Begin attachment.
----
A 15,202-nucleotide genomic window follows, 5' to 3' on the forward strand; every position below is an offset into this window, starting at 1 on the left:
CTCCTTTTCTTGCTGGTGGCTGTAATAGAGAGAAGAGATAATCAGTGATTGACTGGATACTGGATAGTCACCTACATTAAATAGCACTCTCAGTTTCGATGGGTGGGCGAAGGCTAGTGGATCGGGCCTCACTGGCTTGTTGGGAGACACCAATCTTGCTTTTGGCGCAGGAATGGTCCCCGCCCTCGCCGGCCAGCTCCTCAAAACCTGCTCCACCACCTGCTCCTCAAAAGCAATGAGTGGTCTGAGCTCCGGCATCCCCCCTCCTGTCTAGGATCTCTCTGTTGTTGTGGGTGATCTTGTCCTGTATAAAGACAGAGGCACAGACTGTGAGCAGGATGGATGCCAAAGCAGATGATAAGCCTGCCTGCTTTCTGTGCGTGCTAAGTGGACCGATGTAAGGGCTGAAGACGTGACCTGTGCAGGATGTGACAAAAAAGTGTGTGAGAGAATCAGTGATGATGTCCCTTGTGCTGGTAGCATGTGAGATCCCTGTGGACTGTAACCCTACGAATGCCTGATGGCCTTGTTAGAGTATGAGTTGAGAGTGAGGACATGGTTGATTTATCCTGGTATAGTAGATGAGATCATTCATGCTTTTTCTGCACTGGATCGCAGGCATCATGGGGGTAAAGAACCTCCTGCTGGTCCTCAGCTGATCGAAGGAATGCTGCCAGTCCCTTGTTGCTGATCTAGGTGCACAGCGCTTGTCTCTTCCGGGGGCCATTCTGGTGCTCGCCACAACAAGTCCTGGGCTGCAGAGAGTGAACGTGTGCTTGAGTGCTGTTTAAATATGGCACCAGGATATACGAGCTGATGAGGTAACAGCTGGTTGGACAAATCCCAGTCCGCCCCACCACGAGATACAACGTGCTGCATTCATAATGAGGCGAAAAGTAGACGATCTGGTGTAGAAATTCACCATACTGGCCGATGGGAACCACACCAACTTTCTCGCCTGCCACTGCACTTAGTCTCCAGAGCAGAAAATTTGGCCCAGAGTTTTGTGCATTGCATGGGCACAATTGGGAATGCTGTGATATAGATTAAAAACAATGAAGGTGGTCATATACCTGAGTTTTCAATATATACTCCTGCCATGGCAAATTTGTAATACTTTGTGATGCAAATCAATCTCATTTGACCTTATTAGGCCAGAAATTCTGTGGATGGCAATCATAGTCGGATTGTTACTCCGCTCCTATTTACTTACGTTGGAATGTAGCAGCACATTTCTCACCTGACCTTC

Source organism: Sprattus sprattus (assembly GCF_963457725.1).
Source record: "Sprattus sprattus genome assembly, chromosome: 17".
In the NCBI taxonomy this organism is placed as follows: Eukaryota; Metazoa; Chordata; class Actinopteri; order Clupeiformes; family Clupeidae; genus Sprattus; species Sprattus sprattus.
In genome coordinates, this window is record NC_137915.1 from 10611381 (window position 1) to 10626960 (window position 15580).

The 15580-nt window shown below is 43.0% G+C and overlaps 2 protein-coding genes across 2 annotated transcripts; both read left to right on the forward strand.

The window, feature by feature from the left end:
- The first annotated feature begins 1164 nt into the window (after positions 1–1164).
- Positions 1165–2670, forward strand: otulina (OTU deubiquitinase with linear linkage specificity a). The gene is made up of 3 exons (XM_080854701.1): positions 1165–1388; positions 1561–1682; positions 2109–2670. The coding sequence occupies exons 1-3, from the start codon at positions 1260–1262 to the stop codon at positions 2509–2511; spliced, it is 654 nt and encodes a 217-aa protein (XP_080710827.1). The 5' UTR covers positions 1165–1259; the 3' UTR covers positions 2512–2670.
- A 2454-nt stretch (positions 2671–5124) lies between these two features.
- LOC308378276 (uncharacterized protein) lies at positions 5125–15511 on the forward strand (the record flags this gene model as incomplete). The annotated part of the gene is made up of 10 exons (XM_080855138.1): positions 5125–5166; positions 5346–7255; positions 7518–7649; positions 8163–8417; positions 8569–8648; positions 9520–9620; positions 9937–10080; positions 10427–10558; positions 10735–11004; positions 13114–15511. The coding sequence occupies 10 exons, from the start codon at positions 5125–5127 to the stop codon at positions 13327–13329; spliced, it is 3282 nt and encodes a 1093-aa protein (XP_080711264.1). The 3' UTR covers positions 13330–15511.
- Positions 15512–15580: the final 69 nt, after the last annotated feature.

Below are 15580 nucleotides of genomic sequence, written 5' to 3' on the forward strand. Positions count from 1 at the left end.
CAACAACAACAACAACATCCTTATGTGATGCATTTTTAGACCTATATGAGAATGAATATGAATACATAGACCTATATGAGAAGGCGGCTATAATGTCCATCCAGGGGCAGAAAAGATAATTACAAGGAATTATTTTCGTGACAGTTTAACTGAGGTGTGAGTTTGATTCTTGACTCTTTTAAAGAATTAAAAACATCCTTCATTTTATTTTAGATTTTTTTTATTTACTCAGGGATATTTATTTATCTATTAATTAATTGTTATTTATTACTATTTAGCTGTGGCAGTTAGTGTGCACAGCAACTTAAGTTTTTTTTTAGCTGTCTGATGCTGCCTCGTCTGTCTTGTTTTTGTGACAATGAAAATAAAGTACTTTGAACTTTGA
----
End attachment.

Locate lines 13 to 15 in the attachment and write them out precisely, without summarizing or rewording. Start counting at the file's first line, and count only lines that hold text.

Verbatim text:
- Positions 15512–15580: the final 69 nt, after the last annotated feature.

Below are 15580 nucleotides of genomic sequence, written 5' to 3' on the forward strand. Positions count from 1 at the left end.
CAACAACAACAACAACATCCTTATGTGATGCATTTTTAGACCTATATGAGAATGAATATGAATACATAGACCTATATGAGAAGGCGGCTATAATGTCCATCCAGGGGCAGAAAAGATAATTACAAGGAATTATTTTCGTGACAGTTTAACTGAGGTGTGAGTTTGATTCTTGACTCTTTTAAAGAATTAAAAACATCCTTCATTTTATTTTAGATTTTTTTTATTTACTCAGGGATATTTATTTATCTATTAATTAATTGTTATTTATTACTATTTAGCTGTGGCAGTTAGTGTGCACAGCAACTTAAGTTTTTTTTTAGCTGTCTGATGCTGCCTCGTCTGTCTTGTTTTTGTGACAATGAAAATAAAGTACTTTGAACTTTGA